“Somebody said this not too long ago to me. ‘Kirk, you're not really a leader until you create other leaders that create other leaders.’ That was an epiphany for me because I always thought leadership was like, ‘I've got to develop myself. I've got to inspire people and I've got to motivate them. I've got to create this incredible vision.’ And while some of that is true, it takes the load off of your shoulders when you say, ‘I've just got to grow people.’” (12:19—12:44) -Kirk

“Are leaders born, or are they developed? I strongly believe that they are developed. Now, let me explain. That's why places like West Point exist. I wasn't a born leader. I screwed up so much. I had the help of mentors, and I went through Dale Carnegie training. I remember going through that, and I'm like, ‘I'm not paying $1,000 to learn how to shake hands. That's so dumb.’ I was 24. And I'm like, ‘I learned so much.’ That was one of the most important courses. Then, I took another course. And then, I took another course. And then, I went through the training. I was on the long track. So, can people be leaders? Absolutely. Do you need a title to be a leader? No. Everybody can lead.” (13:00—13:45) -Kirk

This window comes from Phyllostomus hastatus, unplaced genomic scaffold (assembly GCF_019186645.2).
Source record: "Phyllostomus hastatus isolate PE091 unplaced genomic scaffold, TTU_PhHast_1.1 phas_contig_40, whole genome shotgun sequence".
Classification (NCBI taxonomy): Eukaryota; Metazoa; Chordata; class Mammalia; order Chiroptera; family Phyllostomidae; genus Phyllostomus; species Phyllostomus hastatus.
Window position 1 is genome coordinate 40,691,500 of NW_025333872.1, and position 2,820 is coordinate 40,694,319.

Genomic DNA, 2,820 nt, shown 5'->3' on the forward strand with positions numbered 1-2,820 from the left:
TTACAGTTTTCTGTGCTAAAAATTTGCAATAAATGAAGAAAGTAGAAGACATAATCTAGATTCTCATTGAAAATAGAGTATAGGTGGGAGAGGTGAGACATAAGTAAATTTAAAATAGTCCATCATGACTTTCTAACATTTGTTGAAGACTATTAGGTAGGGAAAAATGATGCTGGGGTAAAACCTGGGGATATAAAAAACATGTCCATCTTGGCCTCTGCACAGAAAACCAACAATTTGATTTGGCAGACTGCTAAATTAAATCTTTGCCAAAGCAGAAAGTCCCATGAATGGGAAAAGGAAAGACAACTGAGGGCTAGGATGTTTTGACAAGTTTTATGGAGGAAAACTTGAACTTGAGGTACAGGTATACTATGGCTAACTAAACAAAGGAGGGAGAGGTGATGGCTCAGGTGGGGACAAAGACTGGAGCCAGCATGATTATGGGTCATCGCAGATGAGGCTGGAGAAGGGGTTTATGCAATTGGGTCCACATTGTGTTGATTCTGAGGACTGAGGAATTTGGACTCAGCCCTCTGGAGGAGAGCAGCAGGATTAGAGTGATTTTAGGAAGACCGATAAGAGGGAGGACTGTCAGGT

“Some people that are listening think, ‘Well, I wasn't a born leader,’ or, ‘It's too late for me to become a leader,’ or, ‘Where do I go to get those skills?’ It's there. If you want it, you can find it. You just have to find your tribe, your people, your mentors, whatever. And then, be a good mentee.” (13:51—14:13) -Anne

“In life, you get knocked down, and there are so many cliches that happen. Like, when the student is ready, the teacher will appear. Well, I waited a long time. I kept waiting, and I kept waiting, and there were great people that came into my life.” (14:40—14:52) -Kirk

“Who are you hanging around with? I say to my kids all the time, ‘You're the average of the five people you hang around with most. Show me your friends. I'll show you your future right now.’ I don't think it's any different for us as adults. I think, as adults — even at 54 — I’ve got to go, ‘Who am I around every year, and what are they doing?’ I've got to pick some tough friends. I want some friends that will challenge me.” (18:02—18:22) -Kirk

“The biggest problem in the world is one thing: we don't give our best energy to the things that matter most. So, whenever you're stressed, you’ve got to say, ‘What am I giving my energy to? Does this really matter?’ So, that's the first piece, is what matters.” (20:22—20:35) -Kirk

“Time is the new rich . . . The best-kept secret of the rich is how they use their 24 hours. And so, when you're adding hours to make money, that's not very smart. That's short-sighted.” (21:14—21:27) -Kirk